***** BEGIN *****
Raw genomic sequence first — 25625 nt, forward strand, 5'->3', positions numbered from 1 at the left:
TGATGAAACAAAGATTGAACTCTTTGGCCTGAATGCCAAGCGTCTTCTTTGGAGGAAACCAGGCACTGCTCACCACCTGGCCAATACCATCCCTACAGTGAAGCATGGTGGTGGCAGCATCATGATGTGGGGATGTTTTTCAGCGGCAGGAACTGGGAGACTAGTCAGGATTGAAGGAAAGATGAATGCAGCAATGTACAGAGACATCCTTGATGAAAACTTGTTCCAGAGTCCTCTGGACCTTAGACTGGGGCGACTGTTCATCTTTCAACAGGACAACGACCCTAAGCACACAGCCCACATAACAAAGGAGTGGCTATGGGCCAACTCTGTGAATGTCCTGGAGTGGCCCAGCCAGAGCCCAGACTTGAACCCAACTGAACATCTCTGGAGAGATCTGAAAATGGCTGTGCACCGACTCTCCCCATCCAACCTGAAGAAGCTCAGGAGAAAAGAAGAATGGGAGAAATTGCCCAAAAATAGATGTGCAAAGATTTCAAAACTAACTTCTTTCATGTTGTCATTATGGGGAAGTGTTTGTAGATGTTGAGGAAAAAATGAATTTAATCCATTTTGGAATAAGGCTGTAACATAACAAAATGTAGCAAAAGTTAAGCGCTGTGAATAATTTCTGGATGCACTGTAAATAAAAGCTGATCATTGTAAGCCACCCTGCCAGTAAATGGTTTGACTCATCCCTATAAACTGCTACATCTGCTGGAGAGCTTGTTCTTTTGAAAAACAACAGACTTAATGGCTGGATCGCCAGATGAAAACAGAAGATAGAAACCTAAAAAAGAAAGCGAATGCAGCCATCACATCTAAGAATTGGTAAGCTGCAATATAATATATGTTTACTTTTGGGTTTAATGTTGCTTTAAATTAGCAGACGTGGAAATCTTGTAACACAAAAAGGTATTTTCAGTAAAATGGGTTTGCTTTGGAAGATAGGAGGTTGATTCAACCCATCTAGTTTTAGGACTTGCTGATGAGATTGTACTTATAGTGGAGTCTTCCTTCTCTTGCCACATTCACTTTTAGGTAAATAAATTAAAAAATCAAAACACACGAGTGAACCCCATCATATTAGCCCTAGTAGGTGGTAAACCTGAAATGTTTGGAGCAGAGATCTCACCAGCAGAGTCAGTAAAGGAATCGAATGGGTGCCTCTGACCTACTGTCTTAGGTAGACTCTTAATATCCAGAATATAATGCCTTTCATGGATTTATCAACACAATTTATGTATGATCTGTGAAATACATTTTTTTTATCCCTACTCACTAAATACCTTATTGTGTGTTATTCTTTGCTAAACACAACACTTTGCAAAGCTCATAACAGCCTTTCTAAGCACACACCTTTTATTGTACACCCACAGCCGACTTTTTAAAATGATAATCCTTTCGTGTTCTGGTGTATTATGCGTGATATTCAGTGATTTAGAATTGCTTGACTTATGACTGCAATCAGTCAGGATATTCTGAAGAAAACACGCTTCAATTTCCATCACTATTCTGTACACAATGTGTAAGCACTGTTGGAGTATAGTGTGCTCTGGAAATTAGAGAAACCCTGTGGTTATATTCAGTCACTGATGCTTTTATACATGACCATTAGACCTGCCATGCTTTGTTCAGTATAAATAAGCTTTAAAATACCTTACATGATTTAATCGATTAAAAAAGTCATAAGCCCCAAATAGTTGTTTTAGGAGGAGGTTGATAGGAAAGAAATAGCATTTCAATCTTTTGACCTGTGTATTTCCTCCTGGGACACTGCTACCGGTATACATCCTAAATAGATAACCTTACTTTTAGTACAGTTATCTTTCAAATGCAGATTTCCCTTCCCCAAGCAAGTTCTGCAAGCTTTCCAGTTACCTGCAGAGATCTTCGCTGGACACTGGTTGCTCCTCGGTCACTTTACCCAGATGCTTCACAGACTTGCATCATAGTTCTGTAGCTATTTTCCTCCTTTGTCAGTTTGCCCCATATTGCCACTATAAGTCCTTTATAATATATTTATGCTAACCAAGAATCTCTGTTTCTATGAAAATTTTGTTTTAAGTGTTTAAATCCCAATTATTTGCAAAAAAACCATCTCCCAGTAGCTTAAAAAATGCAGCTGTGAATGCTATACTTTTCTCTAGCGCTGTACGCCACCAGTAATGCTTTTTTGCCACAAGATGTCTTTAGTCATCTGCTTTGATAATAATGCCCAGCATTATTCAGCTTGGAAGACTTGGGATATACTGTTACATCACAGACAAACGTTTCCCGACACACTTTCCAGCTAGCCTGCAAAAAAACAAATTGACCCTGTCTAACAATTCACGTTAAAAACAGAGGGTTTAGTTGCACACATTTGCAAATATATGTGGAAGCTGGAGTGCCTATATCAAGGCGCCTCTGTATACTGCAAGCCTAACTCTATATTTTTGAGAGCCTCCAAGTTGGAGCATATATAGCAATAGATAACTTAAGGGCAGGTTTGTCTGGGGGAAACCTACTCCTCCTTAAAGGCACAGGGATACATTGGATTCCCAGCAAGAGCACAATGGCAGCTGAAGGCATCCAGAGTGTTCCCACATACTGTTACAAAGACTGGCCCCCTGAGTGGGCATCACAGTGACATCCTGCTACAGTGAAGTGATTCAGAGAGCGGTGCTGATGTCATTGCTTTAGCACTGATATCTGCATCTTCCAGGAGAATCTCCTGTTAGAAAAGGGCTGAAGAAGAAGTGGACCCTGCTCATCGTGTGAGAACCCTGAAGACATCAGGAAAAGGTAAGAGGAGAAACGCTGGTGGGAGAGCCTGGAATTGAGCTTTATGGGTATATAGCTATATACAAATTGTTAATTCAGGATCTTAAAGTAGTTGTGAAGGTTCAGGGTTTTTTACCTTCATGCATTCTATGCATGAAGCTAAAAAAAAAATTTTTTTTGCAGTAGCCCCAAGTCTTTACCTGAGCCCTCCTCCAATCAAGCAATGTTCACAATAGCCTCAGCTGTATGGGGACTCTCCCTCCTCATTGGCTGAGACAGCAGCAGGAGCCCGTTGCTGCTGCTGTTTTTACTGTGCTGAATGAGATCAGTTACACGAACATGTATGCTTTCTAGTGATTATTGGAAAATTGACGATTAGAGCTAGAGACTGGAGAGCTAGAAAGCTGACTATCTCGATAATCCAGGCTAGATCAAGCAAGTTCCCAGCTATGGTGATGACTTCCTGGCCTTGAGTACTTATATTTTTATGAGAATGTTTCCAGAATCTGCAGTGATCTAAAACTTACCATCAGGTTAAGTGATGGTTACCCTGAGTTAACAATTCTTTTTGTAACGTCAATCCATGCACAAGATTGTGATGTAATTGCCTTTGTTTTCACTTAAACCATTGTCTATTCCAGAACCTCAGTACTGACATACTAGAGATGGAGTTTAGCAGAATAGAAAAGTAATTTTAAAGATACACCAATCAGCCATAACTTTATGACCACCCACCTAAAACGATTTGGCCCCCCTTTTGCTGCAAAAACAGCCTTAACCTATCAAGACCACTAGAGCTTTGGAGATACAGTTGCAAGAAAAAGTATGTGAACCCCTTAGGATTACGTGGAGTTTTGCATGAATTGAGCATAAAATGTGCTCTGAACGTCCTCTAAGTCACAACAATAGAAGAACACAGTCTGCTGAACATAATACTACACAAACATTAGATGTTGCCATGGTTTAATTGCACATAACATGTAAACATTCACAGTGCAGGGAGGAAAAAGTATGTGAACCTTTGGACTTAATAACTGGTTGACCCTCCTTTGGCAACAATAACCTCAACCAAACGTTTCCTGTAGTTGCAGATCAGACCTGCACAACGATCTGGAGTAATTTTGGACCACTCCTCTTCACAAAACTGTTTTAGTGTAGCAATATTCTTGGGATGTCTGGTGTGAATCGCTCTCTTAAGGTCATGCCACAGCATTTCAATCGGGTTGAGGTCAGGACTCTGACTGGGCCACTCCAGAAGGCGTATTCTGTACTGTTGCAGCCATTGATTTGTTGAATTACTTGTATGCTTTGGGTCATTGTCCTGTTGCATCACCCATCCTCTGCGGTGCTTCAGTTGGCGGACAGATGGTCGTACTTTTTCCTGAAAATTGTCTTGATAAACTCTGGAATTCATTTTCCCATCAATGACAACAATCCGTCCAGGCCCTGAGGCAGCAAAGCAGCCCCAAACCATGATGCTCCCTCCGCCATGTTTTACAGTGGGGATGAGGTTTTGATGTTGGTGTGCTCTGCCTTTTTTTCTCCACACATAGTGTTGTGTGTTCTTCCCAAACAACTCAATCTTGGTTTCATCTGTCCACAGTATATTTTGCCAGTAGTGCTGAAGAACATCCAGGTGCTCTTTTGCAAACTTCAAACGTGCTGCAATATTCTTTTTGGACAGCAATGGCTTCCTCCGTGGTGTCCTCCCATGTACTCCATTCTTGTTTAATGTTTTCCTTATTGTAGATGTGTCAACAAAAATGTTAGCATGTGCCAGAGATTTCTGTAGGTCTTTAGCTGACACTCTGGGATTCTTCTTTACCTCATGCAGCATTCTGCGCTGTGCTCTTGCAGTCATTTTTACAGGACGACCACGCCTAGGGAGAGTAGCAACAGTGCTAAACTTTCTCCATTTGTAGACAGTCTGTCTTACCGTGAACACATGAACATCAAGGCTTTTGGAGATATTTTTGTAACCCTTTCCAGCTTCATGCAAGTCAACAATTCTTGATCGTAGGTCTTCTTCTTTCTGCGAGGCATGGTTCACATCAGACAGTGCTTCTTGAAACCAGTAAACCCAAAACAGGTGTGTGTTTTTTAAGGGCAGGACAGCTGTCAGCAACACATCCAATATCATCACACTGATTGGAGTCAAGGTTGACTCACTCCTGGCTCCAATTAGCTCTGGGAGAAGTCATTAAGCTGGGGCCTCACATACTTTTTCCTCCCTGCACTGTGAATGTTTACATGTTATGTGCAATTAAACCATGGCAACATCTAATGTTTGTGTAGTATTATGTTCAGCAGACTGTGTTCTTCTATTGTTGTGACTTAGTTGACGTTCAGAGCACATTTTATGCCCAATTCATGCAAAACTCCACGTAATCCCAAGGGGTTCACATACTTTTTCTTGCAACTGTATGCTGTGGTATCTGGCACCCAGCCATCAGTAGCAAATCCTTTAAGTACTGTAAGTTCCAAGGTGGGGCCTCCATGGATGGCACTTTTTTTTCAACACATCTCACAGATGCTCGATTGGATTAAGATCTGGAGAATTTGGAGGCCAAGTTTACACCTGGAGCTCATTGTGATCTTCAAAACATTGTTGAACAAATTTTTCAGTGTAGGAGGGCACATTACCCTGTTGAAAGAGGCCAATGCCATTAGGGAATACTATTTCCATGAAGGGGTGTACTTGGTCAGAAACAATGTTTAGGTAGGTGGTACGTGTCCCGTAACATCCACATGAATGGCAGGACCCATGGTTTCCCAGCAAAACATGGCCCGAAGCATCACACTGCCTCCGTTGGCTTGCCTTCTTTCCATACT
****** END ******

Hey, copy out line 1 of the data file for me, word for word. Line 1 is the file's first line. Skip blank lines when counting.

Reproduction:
Raw genomic sequence first — 25625 nt, forward strand, 5'->3', positions numbered from 1 at the left: